Puzzle (2018)


Puzzles and sex? Makes sense.

Agnes (Kelly Macdonald) is a good, honest, well-to-do, and loving wife. She’s also incredibly sheltered and Catholic, leaving her estranged from the rest of the world, with the exception of her husband (David Denman), and two sons, both of whom seem to be struggling in this time of growing up. And while Agnes doesn’t have a whole lot in her life that really requires all that much passionate attention from her, with the exception of obviously cooking, cleaning, and helping out with local church activities, she eventually finds her niche with puzzles. After all, she was so good with math, shapes, sizes, and figuring things out like that, so how could she not be great? And it gets even better when she connects with a fellow puzzle-doer, rich inventor Robert (Irrfan Kahn). Together, the two decide to be partners and train two days a week for a huge competition coming up and despite their very different backgrounds, they actually grow closer. Not just as puzzle-players, either, but as friends and maybe even, dare I say it, lovers!

“Is that a…building?”

Puzzle is a weird movie. It’s one that you want to adore and cherish because it’s so cute, sweet, and well-meaning, but it’s also a little too light, too thinly-written, and it also never really gets beyond just being a movie about two people working on puzzles. Sure, at its heart, it’s really about this lady Agnes and the way she begins to view the world in a different light after she begins talking to and hanging out with this here Robert, but really, it never quite registers. They have a few conversations about life, love and faith, and all of a sudden, Agnes gets close to being woke, which makes no sense, because nothing really happens.

But hey, it’s hard to hate a movie that’s about two adults just working on puzzles and trying to figure out life, right?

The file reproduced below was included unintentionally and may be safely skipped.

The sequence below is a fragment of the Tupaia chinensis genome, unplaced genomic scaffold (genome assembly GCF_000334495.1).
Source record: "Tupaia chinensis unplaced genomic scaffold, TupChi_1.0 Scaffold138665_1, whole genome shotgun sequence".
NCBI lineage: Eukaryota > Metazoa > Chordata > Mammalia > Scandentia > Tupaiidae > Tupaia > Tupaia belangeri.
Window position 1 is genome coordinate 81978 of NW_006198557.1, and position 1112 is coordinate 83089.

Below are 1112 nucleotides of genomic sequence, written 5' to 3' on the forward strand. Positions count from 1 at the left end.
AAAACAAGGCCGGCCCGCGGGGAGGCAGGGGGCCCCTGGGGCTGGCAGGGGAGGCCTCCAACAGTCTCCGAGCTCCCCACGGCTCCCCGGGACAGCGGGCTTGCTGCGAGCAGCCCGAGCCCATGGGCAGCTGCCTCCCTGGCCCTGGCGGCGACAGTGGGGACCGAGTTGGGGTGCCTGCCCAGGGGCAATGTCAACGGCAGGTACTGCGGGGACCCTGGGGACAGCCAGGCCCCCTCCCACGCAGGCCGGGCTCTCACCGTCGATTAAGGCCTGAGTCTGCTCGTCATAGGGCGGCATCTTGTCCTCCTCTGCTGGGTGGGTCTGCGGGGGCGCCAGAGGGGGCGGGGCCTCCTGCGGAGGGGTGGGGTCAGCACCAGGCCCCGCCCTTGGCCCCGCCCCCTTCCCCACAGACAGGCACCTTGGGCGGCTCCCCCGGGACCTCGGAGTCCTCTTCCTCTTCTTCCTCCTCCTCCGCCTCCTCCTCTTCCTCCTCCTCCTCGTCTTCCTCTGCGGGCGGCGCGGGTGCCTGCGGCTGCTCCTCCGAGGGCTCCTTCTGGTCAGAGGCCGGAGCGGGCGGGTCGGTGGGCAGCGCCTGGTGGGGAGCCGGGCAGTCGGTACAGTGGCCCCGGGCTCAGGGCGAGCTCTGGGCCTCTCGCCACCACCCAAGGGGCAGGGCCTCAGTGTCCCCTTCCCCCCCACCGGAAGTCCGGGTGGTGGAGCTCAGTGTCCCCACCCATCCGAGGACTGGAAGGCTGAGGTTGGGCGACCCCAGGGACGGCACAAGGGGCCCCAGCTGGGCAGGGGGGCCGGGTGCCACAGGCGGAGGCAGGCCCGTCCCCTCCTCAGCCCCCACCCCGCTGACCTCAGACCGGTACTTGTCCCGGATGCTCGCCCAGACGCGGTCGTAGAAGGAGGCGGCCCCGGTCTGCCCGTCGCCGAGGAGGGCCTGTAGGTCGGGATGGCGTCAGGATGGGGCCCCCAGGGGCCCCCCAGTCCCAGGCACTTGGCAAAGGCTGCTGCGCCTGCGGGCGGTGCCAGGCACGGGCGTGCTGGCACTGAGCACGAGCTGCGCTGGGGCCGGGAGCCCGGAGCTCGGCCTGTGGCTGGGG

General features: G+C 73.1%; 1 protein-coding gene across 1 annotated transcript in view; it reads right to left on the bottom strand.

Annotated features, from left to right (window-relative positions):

Especially when they’re played by the effortlessly charming Kelly Macdonald and Irrfan Kahn, right?

Well, yeah I guess so. But after awhile, it seems like they’re the only factors that Puzzle seems to be skirting by on. Macdonald, sporting a surprisingly-solid American-accent, brings her A-game to the role of Agnes, even though a woman like this doesn’t seem to exist in today’s day and age. For one, she’s barely 40 and she doesn’t Google? Have a cell-phone? Watch TV? Know what a Buddhist is? A vegan is? Does she even f**k? I get that the point of the movie is to lay home the fact that she’s so Catholic, so reserved, and so conservative that the outside world is a total mystery to her, but did she have to be written as an 90-year-old grandmother?

Puzzle that shizz, yo!

Like I said though, Macdonald is good enough to where a lot of these problems, we can sort of avoid and move past. After all, it’s a character-study about an older woman who gets a change out of life and we don’t see too many of those. The only issue with even this is that even her transition from being “Catholic, stuck-in-house mommy”, to “wall-breaker, balls-buster mom”, feels incredibly calculated and predictable after awhile. We know that she’s going to start lashing out, at the same things, having the same arguments, with the same people, and still not seeming to get anywhere. Puzzle seems to think that it’s fine if a character constantly yells at the people around them, so long as it seems “out-of-character”, that it’s “development”, or “story-telling”, and it’s not either.

It’s just the same old, same old. And it’s hard to fall for a movie that seems to so settled on the same thing, over and over again, without any true depth or power. Inside Puzzle lies a really deep, hopeful, and lovely movie about moving on in life and realizing the wonderful world around you, but it never gets out. Nor does anything else really?

But hey, at least those actors are so damn charming, right?

Consensus: With two good performances in the lead, especially from Macdonald, Puzzle barely gets by as an enjoyable, somewhat charming look at growing older and making a difference, even if there’s not enough puzzle-stuff, nor actual depth.

5 / 10

Takes two to tango. That still works in this context, right?

Photos Courtesy of: Sony Pictures Classics

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